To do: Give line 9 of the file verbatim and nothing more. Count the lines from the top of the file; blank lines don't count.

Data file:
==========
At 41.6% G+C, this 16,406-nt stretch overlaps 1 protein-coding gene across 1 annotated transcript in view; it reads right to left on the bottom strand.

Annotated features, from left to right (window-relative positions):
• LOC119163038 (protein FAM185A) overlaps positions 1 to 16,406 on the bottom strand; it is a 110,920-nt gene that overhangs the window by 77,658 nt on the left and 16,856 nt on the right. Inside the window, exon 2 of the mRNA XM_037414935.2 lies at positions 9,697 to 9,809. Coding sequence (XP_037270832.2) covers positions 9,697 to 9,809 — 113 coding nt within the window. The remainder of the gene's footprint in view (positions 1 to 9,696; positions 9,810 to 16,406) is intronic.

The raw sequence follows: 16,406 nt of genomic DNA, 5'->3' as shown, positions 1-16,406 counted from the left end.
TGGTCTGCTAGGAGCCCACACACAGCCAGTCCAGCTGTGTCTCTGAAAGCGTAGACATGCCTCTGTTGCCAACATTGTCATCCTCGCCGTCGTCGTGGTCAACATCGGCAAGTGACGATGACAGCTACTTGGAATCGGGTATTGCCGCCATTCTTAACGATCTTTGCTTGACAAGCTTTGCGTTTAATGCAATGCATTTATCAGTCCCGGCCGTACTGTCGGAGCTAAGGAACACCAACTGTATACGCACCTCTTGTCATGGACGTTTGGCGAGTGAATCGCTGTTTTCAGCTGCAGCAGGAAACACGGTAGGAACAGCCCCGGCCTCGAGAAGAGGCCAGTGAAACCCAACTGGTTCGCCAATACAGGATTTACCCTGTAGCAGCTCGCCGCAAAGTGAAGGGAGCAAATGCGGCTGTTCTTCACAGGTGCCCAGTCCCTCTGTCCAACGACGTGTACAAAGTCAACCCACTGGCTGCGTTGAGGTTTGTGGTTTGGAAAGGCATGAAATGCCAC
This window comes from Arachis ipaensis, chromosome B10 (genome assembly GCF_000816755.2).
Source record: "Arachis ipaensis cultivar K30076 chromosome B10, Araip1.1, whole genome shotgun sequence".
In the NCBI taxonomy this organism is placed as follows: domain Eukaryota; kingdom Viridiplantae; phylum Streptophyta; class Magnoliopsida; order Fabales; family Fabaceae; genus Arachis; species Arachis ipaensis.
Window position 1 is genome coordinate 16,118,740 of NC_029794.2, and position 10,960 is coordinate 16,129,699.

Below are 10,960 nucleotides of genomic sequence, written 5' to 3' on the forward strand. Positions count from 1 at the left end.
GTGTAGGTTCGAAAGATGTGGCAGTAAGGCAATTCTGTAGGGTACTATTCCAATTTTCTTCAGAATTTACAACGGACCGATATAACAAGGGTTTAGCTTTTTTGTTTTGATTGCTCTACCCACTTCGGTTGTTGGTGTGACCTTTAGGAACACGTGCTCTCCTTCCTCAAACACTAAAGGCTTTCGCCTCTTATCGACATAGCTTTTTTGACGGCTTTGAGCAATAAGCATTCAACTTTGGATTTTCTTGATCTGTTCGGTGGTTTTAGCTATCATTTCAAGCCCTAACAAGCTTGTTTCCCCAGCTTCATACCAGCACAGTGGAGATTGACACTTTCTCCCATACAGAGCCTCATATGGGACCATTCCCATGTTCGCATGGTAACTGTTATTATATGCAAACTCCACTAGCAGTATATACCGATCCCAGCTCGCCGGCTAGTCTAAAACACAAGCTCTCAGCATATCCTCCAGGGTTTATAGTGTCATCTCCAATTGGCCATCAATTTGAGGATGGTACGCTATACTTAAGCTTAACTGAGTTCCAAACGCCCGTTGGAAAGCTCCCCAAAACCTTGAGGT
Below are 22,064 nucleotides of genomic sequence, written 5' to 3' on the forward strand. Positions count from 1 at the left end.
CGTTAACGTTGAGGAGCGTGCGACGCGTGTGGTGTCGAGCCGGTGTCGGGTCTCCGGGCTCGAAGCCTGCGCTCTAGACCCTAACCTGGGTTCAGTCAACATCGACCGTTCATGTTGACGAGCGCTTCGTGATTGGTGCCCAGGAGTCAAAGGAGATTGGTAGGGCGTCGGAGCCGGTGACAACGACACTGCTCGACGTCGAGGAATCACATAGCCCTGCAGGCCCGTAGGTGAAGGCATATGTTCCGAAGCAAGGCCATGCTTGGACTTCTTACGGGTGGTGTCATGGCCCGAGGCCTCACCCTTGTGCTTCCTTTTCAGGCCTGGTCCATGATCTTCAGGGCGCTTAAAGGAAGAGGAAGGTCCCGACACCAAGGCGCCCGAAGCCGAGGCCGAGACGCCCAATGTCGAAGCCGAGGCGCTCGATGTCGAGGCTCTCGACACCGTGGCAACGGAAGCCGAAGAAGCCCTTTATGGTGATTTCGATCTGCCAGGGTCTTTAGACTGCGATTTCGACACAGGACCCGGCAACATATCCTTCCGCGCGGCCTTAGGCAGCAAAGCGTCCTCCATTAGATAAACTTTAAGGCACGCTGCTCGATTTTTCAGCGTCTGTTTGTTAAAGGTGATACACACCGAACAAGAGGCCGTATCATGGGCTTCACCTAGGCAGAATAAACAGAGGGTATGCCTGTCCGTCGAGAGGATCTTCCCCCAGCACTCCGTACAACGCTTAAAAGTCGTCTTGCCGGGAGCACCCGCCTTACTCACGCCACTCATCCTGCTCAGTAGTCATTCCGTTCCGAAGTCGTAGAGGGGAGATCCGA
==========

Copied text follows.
Window position 1 is genome coordinate 16,118,740 of NC_029794.2, and position 10,960 is coordinate 16,129,699.